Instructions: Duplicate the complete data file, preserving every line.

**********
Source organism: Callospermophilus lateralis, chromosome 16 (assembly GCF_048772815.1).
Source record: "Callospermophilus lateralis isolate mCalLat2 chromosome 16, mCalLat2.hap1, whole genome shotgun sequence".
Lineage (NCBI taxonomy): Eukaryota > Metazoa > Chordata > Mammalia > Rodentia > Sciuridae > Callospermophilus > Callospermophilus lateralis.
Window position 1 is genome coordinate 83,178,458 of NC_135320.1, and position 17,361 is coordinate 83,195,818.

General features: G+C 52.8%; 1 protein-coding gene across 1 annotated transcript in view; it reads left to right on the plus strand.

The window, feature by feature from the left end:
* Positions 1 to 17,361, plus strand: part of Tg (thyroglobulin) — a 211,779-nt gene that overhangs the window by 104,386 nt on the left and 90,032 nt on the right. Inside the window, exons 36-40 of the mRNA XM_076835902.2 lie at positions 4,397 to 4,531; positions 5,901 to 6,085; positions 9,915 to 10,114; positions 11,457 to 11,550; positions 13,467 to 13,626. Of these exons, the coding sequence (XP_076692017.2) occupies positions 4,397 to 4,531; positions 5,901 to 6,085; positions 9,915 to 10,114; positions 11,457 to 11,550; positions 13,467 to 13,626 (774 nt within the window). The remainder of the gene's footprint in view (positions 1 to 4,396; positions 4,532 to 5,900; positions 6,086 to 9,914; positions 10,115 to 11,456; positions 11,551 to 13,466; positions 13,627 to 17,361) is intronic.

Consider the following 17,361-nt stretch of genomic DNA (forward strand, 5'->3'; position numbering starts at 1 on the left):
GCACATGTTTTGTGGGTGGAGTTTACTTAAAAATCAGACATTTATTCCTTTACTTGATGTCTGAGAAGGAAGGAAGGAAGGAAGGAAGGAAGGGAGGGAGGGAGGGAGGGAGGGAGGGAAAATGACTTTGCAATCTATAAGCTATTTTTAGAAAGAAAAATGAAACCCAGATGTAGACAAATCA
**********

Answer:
Source organism: Callospermophilus lateralis, chromosome 16 (assembly GCF_048772815.1).
Source record: "Callospermophilus lateralis isolate mCalLat2 chromosome 16, mCalLat2.hap1, whole genome shotgun sequence".
Lineage (NCBI taxonomy): Eukaryota > Metazoa > Chordata > Mammalia > Rodentia > Sciuridae > Callospermophilus > Callospermophilus lateralis.
Window position 1 is genome coordinate 83,178,458 of NC_135320.1, and position 17,361 is coordinate 83,195,818.

General features: G+C 52.8%; 1 protein-coding gene across 1 annotated transcript in view; it reads left to right on the plus strand.

The window, feature by feature from the left end:
* Positions 1 to 17,361, plus strand: part of Tg (thyroglobulin) — a 211,779-nt gene that overhangs the window by 104,386 nt on the left and 90,032 nt on the right. Inside the window, exons 36-40 of the mRNA XM_076835902.2 lie at positions 4,397 to 4,531; positions 5,901 to 6,085; positions 9,915 to 10,114; positions 11,457 to 11,550; positions 13,467 to 13,626. Of these exons, the coding sequence (XP_076692017.2) occupies positions 4,397 to 4,531; positions 5,901 to 6,085; positions 9,915 to 10,114; positions 11,457 to 11,550; positions 13,467 to 13,626 (774 nt within the window). The remainder of the gene's footprint in view (positions 1 to 4,396; positions 4,532 to 5,900; positions 6,086 to 9,914; positions 10,115 to 11,456; positions 11,551 to 13,466; positions 13,627 to 17,361) is intronic.

Consider the following 17,361-nt stretch of genomic DNA (forward strand, 5'->3'; position numbering starts at 1 on the left):
GCACATGTTTTGTGGGTGGAGTTTACTTAAAAATCAGACATTTATTCCTTTACTTGATGTCTGAGAAGGAAGGAAGGAAGGAAGGAAGGAAGGGAGGGAGGGAGGGAGGGAGGGAGGGAAAATGACTTTGCAATCTATAAGCTATTTTTAGAAAGAAAAATGAAACCCAGATGTAGACAAATCA